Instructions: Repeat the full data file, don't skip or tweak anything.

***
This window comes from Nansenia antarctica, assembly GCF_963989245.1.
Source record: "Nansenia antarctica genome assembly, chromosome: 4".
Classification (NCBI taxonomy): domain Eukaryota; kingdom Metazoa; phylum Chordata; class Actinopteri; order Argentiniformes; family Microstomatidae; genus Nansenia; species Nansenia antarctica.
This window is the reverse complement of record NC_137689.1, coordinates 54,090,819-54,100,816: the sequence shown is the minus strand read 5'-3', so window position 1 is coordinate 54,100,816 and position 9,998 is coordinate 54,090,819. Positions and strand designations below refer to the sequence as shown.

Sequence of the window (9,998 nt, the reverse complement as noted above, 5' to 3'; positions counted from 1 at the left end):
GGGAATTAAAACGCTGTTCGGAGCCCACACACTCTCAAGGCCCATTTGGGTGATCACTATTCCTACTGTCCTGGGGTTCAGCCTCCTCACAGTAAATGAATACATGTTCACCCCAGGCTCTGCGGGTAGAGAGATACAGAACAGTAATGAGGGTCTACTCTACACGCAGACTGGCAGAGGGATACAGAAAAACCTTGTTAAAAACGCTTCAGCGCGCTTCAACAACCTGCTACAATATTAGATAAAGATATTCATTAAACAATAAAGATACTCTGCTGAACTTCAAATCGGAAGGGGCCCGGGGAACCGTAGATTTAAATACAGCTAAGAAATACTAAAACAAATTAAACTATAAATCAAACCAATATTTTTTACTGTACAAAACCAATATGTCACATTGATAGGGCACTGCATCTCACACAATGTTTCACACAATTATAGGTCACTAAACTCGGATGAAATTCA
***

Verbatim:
This window comes from Nansenia antarctica, assembly GCF_963989245.1.
Source record: "Nansenia antarctica genome assembly, chromosome: 4".
Classification (NCBI taxonomy): domain Eukaryota; kingdom Metazoa; phylum Chordata; class Actinopteri; order Argentiniformes; family Microstomatidae; genus Nansenia; species Nansenia antarctica.
This window is the reverse complement of record NC_137689.1, coordinates 54,090,819-54,100,816: the sequence shown is the minus strand read 5'-3', so window position 1 is coordinate 54,100,816 and position 9,998 is coordinate 54,090,819. Positions and strand designations below refer to the sequence as shown.

Sequence of the window (9,998 nt, the reverse complement as noted above, 5' to 3'; positions counted from 1 at the left end):
GGGAATTAAAACGCTGTTCGGAGCCCACACACTCTCAAGGCCCATTTGGGTGATCACTATTCCTACTGTCCTGGGGTTCAGCCTCCTCACAGTAAATGAATACATGTTCACCCCAGGCTCTGCGGGTAGAGAGATACAGAACAGTAATGAGGGTCTACTCTACACGCAGACTGGCAGAGGGATACAGAAAAACCTTGTTAAAAACGCTTCAGCGCGCTTCAACAACCTGCTACAATATTAGATAAAGATATTCATTAAACAATAAAGATACTCTGCTGAACTTCAAATCGGAAGGGGCCCGGGGAACCGTAGATTTAAATACAGCTAAGAAATACTAAAACAAATTAAACTATAAATCAAACCAATATTTTTTACTGTACAAAACCAATATGTCACATTGATAGGGCACTGCATCTCACACAATGTTTCACACAATTATAGGTCACTAAACTCGGATGAAATTCA